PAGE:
• Begum N.
      • Ragolia L.
      ,
      • Ruiz-Hidalgo M.J.
      • Gubina E.
      • Tull L.
      • Baladron V.
      • Laborda J.
      ). Interestingly, Cl-IB-MECA stimulation resulted in a time- and dose-dependent reduction in ERK1/2 phosphorylation (Fig. 2). It is suggested that this mechanism may be peculiar for melanoma cells, having a misregulation of proliferative pathways, since A3 receptors increased ERK1/2 phosphorylation in CHO-A3 cells in a dose-dependent manner (
      • Schulte G.
      • Fredholm B.B.
      ) and induced a biphasic effect on the phosphorylation levels of ERK1/2 on microglia cells (
      • Hammarberg C.
      • Schulte G.
      • Fredholm B.B.
      ). Further studies in other different cell systems will enhance our understanding of the role of A3 receptors in the modulation of mitogenic signaling.
      There are two possible explanations for the Cl-IB-MECA-induced inhibition of ERK1/2 phosphorylation, either inhibition of ERK1/2 kinase or induction of a ERK1/2 phosphatase.
      The possibility that an ERK1/2 kinase is inhibited has been examined by Rommel et al. (
      • Rommel C.
      • Clarke B.A.
      • Zimmermann S.
      • Nunez L.
      • Rossman R.
      • Reid K.
      • Moelling K.
      • Yancopoulos G.D.
      • Glass D.J.
      ). Recently, it was reported that the phosphorylation of Raf by Akt inhibits the activation of the ERK1/2 signaling pathway, suggesting the presence of cross-talk between the two signaling pathways (
      • Zimmermann S.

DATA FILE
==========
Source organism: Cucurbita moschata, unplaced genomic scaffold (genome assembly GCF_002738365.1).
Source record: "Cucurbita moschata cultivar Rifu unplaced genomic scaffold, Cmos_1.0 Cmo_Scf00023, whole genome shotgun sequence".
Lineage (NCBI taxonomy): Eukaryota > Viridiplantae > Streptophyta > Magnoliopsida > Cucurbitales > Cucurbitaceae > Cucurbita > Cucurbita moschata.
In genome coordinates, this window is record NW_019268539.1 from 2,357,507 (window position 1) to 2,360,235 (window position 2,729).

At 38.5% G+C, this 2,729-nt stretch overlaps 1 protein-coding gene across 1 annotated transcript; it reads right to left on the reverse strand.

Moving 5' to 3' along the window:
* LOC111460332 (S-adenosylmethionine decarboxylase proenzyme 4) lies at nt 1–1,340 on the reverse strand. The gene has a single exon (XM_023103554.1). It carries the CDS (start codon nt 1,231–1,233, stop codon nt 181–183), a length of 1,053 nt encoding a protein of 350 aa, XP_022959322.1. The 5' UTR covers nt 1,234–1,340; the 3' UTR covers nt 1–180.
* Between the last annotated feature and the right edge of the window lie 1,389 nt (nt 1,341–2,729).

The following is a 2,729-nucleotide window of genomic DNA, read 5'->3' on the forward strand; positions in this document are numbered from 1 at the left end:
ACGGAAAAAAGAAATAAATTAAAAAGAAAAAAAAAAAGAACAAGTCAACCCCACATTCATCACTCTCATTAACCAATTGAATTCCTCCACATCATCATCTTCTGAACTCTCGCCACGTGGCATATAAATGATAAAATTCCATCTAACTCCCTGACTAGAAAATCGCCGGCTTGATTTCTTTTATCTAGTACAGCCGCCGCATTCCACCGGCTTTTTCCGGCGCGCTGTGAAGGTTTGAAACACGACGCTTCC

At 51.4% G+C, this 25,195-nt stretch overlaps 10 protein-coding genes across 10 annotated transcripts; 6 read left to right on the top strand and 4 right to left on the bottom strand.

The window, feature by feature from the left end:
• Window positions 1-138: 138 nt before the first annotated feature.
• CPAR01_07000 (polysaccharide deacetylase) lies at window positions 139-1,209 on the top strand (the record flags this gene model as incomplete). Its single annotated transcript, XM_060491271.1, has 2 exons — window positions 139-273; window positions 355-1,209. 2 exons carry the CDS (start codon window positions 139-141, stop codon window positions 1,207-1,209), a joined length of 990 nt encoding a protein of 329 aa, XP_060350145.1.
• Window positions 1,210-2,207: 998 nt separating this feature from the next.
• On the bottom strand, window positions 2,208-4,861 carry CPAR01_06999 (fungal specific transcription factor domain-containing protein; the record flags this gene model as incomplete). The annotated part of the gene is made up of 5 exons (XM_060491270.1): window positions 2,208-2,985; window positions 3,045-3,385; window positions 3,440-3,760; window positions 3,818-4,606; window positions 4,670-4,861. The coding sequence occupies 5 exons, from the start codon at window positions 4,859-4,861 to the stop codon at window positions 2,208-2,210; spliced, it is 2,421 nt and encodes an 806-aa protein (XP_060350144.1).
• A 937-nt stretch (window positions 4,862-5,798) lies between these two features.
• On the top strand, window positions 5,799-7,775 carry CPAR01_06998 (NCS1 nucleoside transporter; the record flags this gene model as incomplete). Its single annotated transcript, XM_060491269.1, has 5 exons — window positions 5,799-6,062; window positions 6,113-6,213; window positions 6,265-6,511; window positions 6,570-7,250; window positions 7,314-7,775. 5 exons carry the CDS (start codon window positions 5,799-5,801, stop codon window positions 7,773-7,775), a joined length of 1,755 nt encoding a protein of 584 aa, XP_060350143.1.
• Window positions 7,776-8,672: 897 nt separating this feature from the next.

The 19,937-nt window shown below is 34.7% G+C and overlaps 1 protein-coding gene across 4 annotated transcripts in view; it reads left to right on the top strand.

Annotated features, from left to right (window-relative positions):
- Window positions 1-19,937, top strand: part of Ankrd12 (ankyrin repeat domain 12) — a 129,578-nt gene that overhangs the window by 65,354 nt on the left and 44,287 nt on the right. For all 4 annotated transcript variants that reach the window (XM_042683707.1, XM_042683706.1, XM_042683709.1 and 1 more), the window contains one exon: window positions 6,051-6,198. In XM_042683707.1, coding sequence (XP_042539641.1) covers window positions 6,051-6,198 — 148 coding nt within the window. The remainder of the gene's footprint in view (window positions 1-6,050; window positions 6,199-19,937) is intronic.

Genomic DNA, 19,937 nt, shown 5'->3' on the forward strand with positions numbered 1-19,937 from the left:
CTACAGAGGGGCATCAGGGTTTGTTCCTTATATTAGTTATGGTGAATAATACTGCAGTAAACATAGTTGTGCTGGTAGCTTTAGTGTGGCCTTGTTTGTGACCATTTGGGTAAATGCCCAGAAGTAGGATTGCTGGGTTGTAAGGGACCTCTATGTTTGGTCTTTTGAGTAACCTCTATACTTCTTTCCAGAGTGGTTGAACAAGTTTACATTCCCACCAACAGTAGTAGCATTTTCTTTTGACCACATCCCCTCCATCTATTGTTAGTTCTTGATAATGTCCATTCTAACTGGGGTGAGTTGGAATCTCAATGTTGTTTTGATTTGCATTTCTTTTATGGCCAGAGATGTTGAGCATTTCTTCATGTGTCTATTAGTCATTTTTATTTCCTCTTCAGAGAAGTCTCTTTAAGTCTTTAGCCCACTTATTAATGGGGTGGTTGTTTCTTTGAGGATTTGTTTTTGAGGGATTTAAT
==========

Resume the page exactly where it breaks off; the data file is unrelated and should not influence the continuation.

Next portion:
• Moelling K.
      ). Furthermore, it has been shown that the Raf-MEK-ERK pathway can be inhibited by Akt in differentiated myotubes but not in their undifferentiated myoblast precursors. The authors suggested that regulation of a Raf/Akt interaction, underlying the ERK1/2 inhibition, might be mediated by stage-specific modification of these proteins or by stage-specific accessory proteins. This regulation might be intact in cells of neuronal origin also. To this end, we examined whether any cross-talk exists between ERK1/2 and Akt pathways in A375 melanoma cells. The classical MAPK cascade leads from the Ras kinases to the MAPK kinase MEK1/2. There is evidence that Akt is able to phosphorylate Raf, thereby efficiently abrogating Raf activity on downstream substrates (
      • Guan K.L.
      • Figueroa C.
      • Brtva T.R.
      • Zhu T.
      • Taylor J.
      • Barber T.D.
      • Vojtek A.B.
      ,
      • Reusch H.P.
      • Zimmermann S.
      • Schaefer M.
      • Paul M.
      • Moelling K.
      ,
      • Zimmermann S.
      • Moelling K.
      ). We studied the effects of A3 receptor stimulation on the proliferation of melanoma cells in the presence of specific inhibitors of the PI3K and Akt signal transduction pathways. We could effectively block the Cl-IB-MECA-induced reduction of ERK1/2 phosphorylation with an inhibitor of PI3K (Fig. 4). Indeed, application of Cl-IB-MECA in combination with PI3K inhibition resulted in a clear increase of ERK1/2 phosphorylation when compared with P-ERK1/2 in the presence of Cl-IB-MECA alone. These data suggest that the Ras-Raf-MEK-ERK pathway is normally activated by A3 receptor stimulation, as is the PI3K-Akt route. It is clear that these apparently separate routes should actually interact.